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Latest Action Against Questionable Medicaid Providers Avoids Payments of $19 Million in First Six Months

“Prepayment review” prompts 37 to scale back billing more than 99%

North Carolina Department of Health and Human Services
For Release: Immediate
Date: October 17, 2012
Contact: Chrissy Pearson, 919-855-4840 or

Raleigh – The Medicaid section of the North Carolina Department of Health and Human Services today released data showing that efforts to curb expenditures for fraudulent or abusive claims are paying off to the tune of more than $19 million in a six-month period. The specific effort – placing 37 providers with questionable billing on “prepayment review” – triggered an overall 99 percent drop in their Medicaid claims to the state.

Many of the 37 were initially identified by North Carolina’s anti-fraud, data analysis software system designed to root out questionable billing practices in Medicaid. The software, designed by IBM, has already found nearly 200 providers with questionable billing worth $191 million. North Carolina is the first in the nation to use this software in the fight against Medicaid fraud.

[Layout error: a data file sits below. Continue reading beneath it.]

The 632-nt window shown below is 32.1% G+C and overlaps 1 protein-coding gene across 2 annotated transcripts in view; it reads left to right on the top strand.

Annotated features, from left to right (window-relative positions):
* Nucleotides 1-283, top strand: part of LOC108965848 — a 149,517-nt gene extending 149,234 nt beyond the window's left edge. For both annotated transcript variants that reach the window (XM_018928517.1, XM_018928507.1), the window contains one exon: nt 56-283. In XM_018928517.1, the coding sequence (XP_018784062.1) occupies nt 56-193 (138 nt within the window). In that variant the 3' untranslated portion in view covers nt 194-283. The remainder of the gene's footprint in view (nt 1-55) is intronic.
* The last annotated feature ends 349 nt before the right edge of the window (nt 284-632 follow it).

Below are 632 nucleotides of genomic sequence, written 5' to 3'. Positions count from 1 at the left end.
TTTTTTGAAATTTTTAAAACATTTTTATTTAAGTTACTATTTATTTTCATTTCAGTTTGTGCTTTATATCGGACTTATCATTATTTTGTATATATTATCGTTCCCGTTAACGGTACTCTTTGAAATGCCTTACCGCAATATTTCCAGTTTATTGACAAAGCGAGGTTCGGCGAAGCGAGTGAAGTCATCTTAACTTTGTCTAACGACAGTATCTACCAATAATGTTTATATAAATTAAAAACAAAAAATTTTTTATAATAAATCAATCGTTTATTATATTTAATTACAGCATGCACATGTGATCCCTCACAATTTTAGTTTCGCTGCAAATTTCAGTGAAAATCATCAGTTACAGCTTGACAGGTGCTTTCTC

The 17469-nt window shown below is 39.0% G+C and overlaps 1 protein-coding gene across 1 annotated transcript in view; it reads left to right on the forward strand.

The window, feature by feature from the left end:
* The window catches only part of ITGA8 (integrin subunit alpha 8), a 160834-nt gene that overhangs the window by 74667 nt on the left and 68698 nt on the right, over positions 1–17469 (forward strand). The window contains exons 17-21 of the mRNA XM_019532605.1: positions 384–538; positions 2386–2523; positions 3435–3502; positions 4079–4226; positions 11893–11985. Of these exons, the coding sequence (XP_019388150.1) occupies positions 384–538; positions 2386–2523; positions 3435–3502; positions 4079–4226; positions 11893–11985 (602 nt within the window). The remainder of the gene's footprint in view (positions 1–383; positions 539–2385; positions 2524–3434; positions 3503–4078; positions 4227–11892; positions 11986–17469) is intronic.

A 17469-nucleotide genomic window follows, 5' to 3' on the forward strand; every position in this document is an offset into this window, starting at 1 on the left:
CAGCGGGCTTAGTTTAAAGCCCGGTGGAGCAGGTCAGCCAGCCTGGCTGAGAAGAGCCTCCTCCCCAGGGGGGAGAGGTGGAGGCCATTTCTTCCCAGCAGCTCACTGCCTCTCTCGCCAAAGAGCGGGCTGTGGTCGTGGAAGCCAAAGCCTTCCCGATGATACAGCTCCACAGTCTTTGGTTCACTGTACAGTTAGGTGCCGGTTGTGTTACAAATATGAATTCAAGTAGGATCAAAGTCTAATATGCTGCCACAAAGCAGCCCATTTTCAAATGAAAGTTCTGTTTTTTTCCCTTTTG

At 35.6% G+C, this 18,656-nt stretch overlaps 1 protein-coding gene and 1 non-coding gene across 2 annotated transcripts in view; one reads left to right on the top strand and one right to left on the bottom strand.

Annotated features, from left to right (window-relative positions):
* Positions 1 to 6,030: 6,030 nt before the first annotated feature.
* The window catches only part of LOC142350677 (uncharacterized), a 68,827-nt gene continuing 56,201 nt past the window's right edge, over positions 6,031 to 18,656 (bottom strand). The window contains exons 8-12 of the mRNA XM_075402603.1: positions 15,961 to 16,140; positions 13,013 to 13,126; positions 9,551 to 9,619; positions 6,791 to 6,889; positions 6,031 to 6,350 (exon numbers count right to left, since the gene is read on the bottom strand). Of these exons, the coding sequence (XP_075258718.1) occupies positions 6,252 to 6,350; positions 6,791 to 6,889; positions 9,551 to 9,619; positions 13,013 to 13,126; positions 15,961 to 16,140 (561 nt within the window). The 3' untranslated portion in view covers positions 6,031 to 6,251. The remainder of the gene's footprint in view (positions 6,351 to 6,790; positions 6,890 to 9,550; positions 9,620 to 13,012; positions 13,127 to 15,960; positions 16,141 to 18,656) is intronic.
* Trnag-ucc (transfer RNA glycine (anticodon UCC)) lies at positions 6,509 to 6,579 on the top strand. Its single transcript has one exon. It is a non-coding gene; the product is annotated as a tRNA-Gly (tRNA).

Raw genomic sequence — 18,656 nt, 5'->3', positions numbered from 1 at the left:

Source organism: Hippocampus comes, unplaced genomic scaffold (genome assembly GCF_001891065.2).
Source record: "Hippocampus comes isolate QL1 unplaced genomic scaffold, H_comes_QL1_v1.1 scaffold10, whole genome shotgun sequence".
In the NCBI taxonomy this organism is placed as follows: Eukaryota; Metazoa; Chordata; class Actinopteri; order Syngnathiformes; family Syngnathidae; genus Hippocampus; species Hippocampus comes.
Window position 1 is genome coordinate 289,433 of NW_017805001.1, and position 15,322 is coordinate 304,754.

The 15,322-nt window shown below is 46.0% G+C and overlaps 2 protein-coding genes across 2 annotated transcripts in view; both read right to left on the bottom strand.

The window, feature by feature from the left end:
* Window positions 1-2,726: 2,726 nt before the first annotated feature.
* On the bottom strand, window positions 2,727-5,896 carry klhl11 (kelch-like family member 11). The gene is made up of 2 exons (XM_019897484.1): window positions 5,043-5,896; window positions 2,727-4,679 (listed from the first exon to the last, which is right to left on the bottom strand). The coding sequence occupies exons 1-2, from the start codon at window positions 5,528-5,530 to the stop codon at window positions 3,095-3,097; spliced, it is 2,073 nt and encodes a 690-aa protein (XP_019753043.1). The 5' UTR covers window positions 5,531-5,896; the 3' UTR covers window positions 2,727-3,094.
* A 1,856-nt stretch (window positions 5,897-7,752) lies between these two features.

Providers placed on prepayment review must have every one of their Medicaid claims thoroughly reviewed for compliance and for signs of fraud, waste or abuse prior to receiving payment. Because the state’s system processes some 88 million Medicaid claims a year, and federal regulators require prompt payment of those claims, most claims are paid without the closer scrutiny now possible with the IBM software.

The 37 providers cumulatively billed $19.2 million in the six month period prior to being placed on prepayment review. After DHHS took that action, their cumulative billing dropped to only $138,807. The cost avoidance for this action is just more than $19 million.

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